## Explanation

Named after Amedeo Avogadro, the Avogadro constant is the number of particles in a given mole (e.g. atoms, molecules). The fact that it is a consistent number across atoms, and molecules formed from atoms, leads to a question about the nature of this number. Is it a representation of something that is fundamental to all atoms and molecules? All atoms are formed of protons and electrons, of which the simplest formation of one proton and electron is hydrogen. All molecules are formed from atoms. Thus, the lowest common denominator for all atoms and molecules is hydrogen. In a single hydrogen atom, the electron’s most probable location in an orbit (its distance from the proton) is known as the Bohr radius (a0). In the section on Spacetime, a unit cell of the spacetime lattice was calculated to be based on the Planck length (radius of a granule) and Euler’s number (a mathematical constant appearing in growth functions in nature). The total number of unit cells in hydrogen is exactly Avogadro’s number – 6.022 * 1023. The Avogadro constant is related to the Faraday constant (F) or the gas constant (R), but this requires explaining new constants. In classical constant format, Avogadro’s constant can be reduced to the five fundamental physical constants that most other constants can be derived. Further below, it is derived in terms of the Bohr radius to illustrate its true nature as the number of unit cells in a hydrogen atom. Note that “e” in the wave constant form is the mathematical constant, or Euler’s number (e), not the elementary charge (ee).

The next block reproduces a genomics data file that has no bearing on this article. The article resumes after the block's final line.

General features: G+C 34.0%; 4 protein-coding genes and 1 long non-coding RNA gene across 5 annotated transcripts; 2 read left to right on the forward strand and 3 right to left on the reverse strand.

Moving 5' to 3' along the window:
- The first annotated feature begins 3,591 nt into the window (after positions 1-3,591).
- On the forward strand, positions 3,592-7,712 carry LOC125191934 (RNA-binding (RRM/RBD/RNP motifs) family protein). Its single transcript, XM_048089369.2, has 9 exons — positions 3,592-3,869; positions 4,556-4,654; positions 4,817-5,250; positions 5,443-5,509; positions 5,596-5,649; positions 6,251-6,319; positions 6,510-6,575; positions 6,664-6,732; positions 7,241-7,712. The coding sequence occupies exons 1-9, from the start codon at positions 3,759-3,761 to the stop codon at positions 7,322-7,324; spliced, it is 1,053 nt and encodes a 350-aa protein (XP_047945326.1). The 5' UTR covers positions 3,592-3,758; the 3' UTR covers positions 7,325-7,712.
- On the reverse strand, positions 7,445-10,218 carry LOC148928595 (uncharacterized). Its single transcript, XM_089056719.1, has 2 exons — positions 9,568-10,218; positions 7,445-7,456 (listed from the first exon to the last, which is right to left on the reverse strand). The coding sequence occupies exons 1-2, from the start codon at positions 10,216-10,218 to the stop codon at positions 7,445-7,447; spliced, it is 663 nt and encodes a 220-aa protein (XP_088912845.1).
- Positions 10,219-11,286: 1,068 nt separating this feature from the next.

### Classical Constant Form ### Wave Constant Form Using classical constants Using energy wave constants

Calculated Value (Classical, Wave): 6.0224E+23, 6.0225E+23
Difference from CODATA: -0.005%
Calculated Units: None (dimensionless)

Note: Avogadro’s constant has units of 1/mol, but it is a numerical count.  Units derived by wave equations support a dimensionless, numerical count.

### Alternative Derivation

An alternative derivation uses the Bohr radius (a0), which itself can be derived by the electron’s classical radius and fine structure constant.  However, the inclusion of the Bohr radius better illustrates the true meaning of Avogadro’s constant.  It is the distance of an electron from a proton in standard hydrogen (a0), divided by the diameter of a granule (2lP) times Euler’s number (e). The Avogadro constant is derived in the Geometry of Spacetime paper. It is used in photon energy calculations, but only as a conversion for comparisons against measured results provided in MJ/mol – found in the Particle Energy and Interaction and Atomic Orbitals papers.

Its value was calculated and shown to match the known value in the Summary of Calculations table. The derivation of this constant is available in the Fundamental Physical Constants paper.